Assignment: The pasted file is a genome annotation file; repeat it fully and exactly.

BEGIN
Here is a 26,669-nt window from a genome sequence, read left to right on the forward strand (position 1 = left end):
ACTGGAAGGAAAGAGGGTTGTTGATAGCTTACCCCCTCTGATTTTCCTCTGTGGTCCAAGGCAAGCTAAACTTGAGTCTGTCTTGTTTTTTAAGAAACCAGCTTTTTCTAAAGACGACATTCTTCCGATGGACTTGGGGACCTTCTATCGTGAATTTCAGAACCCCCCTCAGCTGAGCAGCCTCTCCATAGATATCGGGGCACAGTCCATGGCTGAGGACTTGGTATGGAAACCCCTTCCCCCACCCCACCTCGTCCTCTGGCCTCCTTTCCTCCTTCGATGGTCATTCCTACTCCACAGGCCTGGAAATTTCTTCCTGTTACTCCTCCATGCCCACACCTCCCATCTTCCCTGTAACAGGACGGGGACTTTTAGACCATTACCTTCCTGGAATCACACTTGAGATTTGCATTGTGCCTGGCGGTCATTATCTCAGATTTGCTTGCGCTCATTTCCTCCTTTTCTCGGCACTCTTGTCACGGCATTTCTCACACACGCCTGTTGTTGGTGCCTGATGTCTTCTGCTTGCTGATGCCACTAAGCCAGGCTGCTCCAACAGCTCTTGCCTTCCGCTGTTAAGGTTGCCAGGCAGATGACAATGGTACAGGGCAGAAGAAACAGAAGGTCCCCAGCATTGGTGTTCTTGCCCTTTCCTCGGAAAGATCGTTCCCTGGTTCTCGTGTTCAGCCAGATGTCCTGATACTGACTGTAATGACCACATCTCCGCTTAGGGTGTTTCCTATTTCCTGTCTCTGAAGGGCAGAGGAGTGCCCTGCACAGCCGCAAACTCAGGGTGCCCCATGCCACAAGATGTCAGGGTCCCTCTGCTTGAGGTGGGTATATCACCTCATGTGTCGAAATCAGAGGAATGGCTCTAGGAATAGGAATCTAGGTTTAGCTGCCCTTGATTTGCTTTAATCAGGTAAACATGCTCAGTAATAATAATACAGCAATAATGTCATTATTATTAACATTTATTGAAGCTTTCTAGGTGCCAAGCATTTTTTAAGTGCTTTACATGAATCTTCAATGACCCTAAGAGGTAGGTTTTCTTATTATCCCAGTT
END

Here is a 26,669-nt window from a genome sequence, read left to right on the forward strand (position 1 = left end):
ACTGGAAGGAAAGAGGGTTGTTGATAGCTTACCCCCTCTGATTTTCCTCTGTGGTCCAAGGCAAGCTAAACTTGAGTCTGTCTTGTTTTTTAAGAAACCAGCTTTTTCTAAAGACGACATTCTTCCGATGGACTTGGGGACCTTCTATCGTGAATTTCAGAACCCCCCTCAGCTGAGCAGCCTCTCCATAGATATCGGGGCACAGTCCATGGCTGAGGACTTGGTATGGAAACCCCTTCCCCCACCCCACCTCGTCCTCTGGCCTCCTTTCCTCCTTCGATGGTCATTCCTACTCCACAGGCCTGGAAATTTCTTCCTGTTACTCCTCCATGCCCACACCTCCCATCTTCCCTGTAACAGGACGGGGACTTTTAGACCATTACCTTCCTGGAATCACACTTGAGATTTGCATTGTGCCTGGCGGTCATTATCTCAGATTTGCTTGCGCTCATTTCCTCCTTTTCTCGGCACTCTTGTCACGGCATTTCTCACACACGCCTGTTGTTGGTGCCTGATGTCTTCTGCTTGCTGATGCCACTAAGCCAGGCTGCTCCAACAGCTCTTGCCTTCCGCTGTTAAGGTTGCCAGGCAGATGACAATGGTACAGGGCAGAAGAAACAGAAGGTCCCCAGCATTGGTGTTCTTGCCCTTTCCTCGGAAAGATCGTTCCCTGGTTCTCGTGTTCAGCCAGATGTCCTGATACTGACTGTAATGACCACATCTCCGCTTAGGGTGTTTCCTATTTCCTGTCTCTGAAGGGCAGAGGAGTGCCCTGCACAGCCGCAAACTCAGGGTGCCCCATGCCACAAGATGTCAGGGTCCCTCTGCTTGAGGTGGGTATATCACCTCATGTGTCGAAATCAGAGGAATGGCTCTAGGAATAGGAATCTAGGTTTAGCTGCCCTTGATTTGCTTTAATCAGGTAAACATGCTCAGTAATAATAATACAGCAATAATGTCATTATTATTAACATTTATTGAAGCTTTCTAGGTGCCAAGCATTTTTTAAGTGCTTTACATGAATCTTCAATGACCCTAAGAGGTAGGTTTTCTTATTATCCCAGTT